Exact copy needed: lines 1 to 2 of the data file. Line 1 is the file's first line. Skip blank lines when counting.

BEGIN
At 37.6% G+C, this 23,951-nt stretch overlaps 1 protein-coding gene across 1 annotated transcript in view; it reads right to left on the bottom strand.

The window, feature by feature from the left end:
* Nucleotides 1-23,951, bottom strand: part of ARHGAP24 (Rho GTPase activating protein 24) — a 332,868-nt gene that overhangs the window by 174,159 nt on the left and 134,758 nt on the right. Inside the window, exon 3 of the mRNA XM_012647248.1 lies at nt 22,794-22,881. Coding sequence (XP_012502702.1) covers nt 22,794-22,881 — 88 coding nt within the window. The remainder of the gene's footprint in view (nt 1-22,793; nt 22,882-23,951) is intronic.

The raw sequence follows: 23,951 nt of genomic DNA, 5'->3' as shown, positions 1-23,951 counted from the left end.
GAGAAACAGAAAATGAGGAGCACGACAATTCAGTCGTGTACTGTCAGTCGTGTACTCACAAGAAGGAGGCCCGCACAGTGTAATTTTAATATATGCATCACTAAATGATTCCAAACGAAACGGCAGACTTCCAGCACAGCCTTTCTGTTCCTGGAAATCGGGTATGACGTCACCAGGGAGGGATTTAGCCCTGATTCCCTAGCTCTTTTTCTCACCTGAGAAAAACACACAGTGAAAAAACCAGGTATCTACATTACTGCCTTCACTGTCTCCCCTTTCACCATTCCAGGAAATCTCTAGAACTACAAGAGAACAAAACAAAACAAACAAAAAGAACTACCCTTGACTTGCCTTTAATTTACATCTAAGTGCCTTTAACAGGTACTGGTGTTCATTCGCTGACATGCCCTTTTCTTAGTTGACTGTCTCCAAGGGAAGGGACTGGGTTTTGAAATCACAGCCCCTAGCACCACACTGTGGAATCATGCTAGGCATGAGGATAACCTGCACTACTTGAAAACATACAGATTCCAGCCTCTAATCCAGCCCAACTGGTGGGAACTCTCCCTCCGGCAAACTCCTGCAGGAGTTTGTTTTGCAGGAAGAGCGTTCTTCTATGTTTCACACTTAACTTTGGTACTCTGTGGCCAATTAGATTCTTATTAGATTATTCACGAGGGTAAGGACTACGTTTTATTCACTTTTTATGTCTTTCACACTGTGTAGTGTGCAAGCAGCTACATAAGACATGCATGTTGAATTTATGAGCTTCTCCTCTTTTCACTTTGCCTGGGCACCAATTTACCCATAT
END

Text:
At 37.6% G+C, this 23,951-nt stretch overlaps 1 protein-coding gene across 1 annotated transcript in view; it reads right to left on the bottom strand.

The window, feature by feature from the left end: